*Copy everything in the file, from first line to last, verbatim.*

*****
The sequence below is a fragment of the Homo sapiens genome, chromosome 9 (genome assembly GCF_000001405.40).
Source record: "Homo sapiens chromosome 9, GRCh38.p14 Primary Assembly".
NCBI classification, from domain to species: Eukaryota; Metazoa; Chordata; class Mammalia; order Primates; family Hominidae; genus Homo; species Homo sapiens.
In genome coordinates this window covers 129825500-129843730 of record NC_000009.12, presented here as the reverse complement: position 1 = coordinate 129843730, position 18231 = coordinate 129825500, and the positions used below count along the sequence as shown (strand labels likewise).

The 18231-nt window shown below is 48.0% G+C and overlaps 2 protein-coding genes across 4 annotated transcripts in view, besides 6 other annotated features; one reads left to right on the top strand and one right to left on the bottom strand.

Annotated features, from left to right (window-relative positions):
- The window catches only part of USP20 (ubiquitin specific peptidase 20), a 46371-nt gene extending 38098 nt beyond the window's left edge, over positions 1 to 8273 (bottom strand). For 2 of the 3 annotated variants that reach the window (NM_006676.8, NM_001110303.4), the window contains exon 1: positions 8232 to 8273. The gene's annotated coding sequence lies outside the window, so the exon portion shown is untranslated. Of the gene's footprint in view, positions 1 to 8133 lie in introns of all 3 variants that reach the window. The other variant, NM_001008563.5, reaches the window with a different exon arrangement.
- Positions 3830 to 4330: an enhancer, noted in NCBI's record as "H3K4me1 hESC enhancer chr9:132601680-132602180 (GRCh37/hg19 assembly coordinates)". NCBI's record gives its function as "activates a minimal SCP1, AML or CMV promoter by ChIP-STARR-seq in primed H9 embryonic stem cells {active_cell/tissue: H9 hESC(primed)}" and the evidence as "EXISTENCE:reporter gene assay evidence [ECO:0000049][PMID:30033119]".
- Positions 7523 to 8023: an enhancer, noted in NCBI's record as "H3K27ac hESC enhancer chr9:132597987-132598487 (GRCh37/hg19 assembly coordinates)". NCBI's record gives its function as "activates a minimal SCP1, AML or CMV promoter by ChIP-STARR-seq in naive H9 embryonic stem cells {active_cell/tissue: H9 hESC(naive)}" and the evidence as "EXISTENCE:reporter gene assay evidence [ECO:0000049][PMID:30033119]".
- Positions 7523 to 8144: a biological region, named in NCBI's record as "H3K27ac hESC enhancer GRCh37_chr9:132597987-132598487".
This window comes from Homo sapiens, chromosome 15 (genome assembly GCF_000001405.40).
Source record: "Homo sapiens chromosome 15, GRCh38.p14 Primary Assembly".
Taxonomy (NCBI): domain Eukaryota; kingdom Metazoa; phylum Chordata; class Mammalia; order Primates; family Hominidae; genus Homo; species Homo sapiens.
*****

The sequence below is a fragment of the Homo sapiens genome, chromosome 9 (genome assembly GCF_000001405.40).
Source record: "Homo sapiens chromosome 9, GRCh38.p14 Primary Assembly".
NCBI classification, from domain to species: Eukaryota; Metazoa; Chordata; class Mammalia; order Primates; family Hominidae; genus Homo; species Homo sapiens.
In genome coordinates this window covers 129825500-129843730 of record NC_000009.12, presented here as the reverse complement: position 1 = coordinate 129843730, position 18231 = coordinate 129825500, and the positions used below count along the sequence as shown (strand labels likewise).

The 18231-nt window shown below is 48.0% G+C and overlaps 2 protein-coding genes across 4 annotated transcripts in view, besides 6 other annotated features; one reads left to right on the top strand and one right to left on the bottom strand.

Annotated features, from left to right (window-relative positions):
- The window catches only part of USP20 (ubiquitin specific peptidase 20), a 46371-nt gene extending 38098 nt beyond the window's left edge, over positions 1 to 8273 (bottom strand). For 2 of the 3 annotated variants that reach the window (NM_006676.8, NM_001110303.4), the window contains exon 1: positions 8232 to 8273. The gene's annotated coding sequence lies outside the window, so the exon portion shown is untranslated. Of the gene's footprint in view, positions 1 to 8133 lie in introns of all 3 variants that reach the window. The other variant, NM_001008563.5, reaches the window with a different exon arrangement.
- Positions 3830 to 4330: an enhancer, noted in NCBI's record as "H3K4me1 hESC enhancer chr9:132601680-132602180 (GRCh37/hg19 assembly coordinates)". NCBI's record gives its function as "activates a minimal SCP1, AML or CMV promoter by ChIP-STARR-seq in primed H9 embryonic stem cells {active_cell/tissue: H9 hESC(primed)}" and the evidence as "EXISTENCE:reporter gene assay evidence [ECO:0000049][PMID:30033119]".
- Positions 7523 to 8023: an enhancer, noted in NCBI's record as "H3K27ac hESC enhancer chr9:132597987-132598487 (GRCh37/hg19 assembly coordinates)". NCBI's record gives its function as "activates a minimal SCP1, AML or CMV promoter by ChIP-STARR-seq in naive H9 embryonic stem cells {active_cell/tissue: H9 hESC(naive)}" and the evidence as "EXISTENCE:reporter gene assay evidence [ECO:0000049][PMID:30033119]".
- Positions 7523 to 8144: a biological region, named in NCBI's record as "H3K27ac hESC enhancer GRCh37_chr9:132597987-132598487".
This window comes from Homo sapiens, chromosome 15 (genome assembly GCF_000001405.40).
Source record: "Homo sapiens chromosome 15, GRCh38.p14 Primary Assembly".
Taxonomy (NCBI): domain Eukaryota; kingdom Metazoa; phylum Chordata; class Mammalia; order Primates; family Hominidae; genus Homo; species Homo sapiens.